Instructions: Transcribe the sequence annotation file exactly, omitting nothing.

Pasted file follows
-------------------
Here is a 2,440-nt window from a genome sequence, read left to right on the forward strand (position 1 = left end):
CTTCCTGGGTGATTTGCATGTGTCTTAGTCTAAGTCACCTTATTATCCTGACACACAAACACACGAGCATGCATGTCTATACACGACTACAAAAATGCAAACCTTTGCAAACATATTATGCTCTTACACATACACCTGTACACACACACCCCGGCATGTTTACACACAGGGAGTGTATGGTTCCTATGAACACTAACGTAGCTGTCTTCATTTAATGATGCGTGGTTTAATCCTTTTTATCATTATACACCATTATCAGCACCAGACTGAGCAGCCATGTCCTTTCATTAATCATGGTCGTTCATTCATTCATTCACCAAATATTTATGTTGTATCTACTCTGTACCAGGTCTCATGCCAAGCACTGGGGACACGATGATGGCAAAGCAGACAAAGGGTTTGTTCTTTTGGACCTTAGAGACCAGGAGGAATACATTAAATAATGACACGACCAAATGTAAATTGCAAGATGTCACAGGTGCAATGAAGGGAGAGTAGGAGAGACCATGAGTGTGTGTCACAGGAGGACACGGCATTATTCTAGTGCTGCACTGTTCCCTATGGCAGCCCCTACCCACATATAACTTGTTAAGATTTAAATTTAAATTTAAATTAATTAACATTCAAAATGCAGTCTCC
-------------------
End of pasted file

Here is a 2,440-nt window from a genome sequence, read left to right on the forward strand (position 1 = left end):
CTTCCTGGGTGATTTGCATGTGTCTTAGTCTAAGTCACCTTATTATCCTGACACACAAACACACGAGCATGCATGTCTATACACGACTACAAAAATGCAAACCTTTGCAAACATATTATGCTCTTACACATACACCTGTACACACACACCCCGGCATGTTTACACACAGGGAGTGTATGGTTCCTATGAACACTAACGTAGCTGTCTTCATTTAATGATGCGTGGTTTAATCCTTTTTATCATTATACACCATTATCAGCACCAGACTGAGCAGCCATGTCCTTTCATTAATCATGGTCGTTCATTCATTCATTCACCAAATATTTATGTTGTATCTACTCTGTACCAGGTCTCATGCCAAGCACTGGGGACACGATGATGGCAAAGCAGACAAAGGGTTTGTTCTTTTGGACCTTAGAGACCAGGAGGAATACATTAAATAATGACACGACCAAATGTAAATTGCAAGATGTCACAGGTGCAATGAAGGGAGAGTAGGAGAGACCATGAGTGTGTGTCACAGGAGGACACGGCATTATTCTAGTGCTGCACTGTTCCCTATGGCAGCCCCTACCCACATATAACTTGTTAAGATTTAAATTTAAATTTAAATTAATTAACATTCAAAATGCAGTCTCC